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Free Expression and Democracy in AmericaA History$
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Stephen M. Feldman

Print publication date: 2008

Print ISBN-13: 9780226240664

Published to Chicago Scholarship Online: March 2013

DOI: 10.7208/chicago/9780226240749.001.0001

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Pluralist Democracy and Judicial Review

Pluralist Democracy and Judicial Review

(p.349) Chapter 10 Pluralist Democracy and Judicial Review
Free Expression and Democracy in America
University of Chicago Press

As the nation emerged from World War I, the Supreme Court as well as the rest of the federal judiciary still exercised the power of judicial review in accordance with republican democracy. Courts determined whether governmental actions were either for the common good—and therefore permissible—or for partial or private interests—and therefore impermissible. Such judicial applications of republican democratic principles continued into the mid-1930s for three reasons. First, while the practice of pluralist democracy began to emerge during the early 1930s, the theory did not crystallize until later in the decade. Second, the institutional practice of adjudication, with its emphasis on stare decisis, has a natural reliance on the past, on precedents, on tradition. As such, one would expect the judiciary often to lag behind other institutions when change is afoot. Third, and related to the previous point, federal judges (including Supreme Court justices) receive lifetime appointments. In a time of critical transition, such as the 1930s, many judges would have matured, learned their professional norms, and been appointed to the federal bench during the prior regime. Such judges would be apt to continue applying the principles and doctrines they had become accustomed to earlier in their careers.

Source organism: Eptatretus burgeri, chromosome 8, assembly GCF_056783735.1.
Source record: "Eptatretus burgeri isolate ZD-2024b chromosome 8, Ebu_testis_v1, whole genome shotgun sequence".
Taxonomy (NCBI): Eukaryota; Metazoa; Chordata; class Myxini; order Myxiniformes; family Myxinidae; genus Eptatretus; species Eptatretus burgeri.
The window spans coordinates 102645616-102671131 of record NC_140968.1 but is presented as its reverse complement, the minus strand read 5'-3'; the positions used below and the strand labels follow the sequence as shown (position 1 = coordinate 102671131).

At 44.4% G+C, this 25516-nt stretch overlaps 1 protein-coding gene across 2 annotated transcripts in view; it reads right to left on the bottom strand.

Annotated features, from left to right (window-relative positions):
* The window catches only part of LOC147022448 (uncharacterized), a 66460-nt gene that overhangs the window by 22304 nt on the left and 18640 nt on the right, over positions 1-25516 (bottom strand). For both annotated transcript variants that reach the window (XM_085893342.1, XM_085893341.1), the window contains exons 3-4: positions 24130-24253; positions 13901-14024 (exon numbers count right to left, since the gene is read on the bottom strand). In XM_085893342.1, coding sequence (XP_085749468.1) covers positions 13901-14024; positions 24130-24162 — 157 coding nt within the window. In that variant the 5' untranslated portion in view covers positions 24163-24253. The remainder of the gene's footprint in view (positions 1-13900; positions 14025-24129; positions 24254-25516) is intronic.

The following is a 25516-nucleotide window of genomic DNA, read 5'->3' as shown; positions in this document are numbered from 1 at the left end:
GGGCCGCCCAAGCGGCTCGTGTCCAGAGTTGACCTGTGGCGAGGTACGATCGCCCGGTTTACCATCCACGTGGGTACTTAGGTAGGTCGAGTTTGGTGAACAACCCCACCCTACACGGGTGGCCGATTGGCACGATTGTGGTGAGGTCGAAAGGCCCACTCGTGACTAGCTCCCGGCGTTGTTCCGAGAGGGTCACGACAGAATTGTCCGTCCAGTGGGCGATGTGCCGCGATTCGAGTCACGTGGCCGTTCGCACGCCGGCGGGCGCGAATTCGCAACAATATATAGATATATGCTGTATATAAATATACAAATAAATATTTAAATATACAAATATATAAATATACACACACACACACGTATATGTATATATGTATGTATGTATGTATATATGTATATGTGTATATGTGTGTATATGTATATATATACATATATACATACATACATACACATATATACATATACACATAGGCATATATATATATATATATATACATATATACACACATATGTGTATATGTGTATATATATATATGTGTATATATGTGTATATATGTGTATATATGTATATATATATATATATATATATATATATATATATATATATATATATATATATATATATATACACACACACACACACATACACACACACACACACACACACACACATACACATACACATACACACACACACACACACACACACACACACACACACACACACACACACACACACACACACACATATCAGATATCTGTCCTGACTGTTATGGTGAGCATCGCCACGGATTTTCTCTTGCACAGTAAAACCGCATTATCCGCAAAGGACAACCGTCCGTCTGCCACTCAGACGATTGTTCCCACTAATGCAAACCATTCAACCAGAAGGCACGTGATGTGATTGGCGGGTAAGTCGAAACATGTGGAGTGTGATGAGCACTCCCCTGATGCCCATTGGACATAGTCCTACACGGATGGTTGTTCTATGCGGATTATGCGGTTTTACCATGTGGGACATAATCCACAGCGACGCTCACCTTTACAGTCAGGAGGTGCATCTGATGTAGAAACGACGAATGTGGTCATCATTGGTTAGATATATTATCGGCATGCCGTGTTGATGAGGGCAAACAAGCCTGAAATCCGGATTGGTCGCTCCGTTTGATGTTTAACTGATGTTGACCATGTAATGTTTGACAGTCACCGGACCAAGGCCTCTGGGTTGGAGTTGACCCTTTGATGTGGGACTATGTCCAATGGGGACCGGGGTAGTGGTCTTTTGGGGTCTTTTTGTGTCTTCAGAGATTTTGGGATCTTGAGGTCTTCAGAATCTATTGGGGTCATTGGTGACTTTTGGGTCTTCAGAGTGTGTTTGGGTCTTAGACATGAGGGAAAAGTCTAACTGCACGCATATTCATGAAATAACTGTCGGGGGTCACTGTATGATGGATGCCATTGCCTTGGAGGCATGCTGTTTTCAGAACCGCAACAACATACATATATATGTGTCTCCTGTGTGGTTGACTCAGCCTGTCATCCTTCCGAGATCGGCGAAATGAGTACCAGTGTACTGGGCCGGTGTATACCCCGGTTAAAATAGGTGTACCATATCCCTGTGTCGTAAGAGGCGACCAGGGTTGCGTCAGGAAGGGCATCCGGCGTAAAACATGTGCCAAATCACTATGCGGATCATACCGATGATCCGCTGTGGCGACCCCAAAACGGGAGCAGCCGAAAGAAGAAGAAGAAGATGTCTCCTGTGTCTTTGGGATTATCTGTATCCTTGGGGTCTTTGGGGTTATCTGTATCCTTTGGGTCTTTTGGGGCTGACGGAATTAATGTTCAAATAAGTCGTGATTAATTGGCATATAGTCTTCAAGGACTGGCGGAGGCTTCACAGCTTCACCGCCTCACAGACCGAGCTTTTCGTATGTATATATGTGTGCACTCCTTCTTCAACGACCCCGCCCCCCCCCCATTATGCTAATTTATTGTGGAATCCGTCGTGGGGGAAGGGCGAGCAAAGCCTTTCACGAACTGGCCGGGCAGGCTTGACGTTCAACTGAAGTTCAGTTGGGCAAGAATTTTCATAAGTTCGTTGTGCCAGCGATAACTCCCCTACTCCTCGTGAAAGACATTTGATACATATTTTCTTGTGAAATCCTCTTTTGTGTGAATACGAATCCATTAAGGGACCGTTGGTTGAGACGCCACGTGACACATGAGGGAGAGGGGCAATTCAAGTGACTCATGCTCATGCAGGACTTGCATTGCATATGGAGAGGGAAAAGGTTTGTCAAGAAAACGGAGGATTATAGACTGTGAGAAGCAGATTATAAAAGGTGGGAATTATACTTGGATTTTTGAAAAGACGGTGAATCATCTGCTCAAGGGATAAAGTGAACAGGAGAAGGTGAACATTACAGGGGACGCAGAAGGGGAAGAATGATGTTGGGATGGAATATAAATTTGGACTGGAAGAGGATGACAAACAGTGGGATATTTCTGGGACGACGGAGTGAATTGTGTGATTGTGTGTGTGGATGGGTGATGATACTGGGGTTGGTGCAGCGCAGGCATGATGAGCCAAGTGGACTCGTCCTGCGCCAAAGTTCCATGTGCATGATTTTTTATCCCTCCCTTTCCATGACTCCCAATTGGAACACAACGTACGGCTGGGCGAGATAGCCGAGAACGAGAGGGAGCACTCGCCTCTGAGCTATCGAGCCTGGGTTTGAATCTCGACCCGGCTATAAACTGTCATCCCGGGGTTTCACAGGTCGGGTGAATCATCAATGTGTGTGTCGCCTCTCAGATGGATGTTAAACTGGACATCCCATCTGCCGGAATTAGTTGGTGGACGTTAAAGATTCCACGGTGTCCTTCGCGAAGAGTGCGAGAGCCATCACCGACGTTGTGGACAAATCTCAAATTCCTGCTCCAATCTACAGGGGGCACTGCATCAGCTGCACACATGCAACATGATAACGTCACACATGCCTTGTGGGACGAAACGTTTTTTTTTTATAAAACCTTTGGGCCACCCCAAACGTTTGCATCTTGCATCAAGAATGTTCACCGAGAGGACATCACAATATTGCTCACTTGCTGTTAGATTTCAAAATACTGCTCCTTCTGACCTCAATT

Keywords:   Supreme Court, republican democracy, government actions, federal judges

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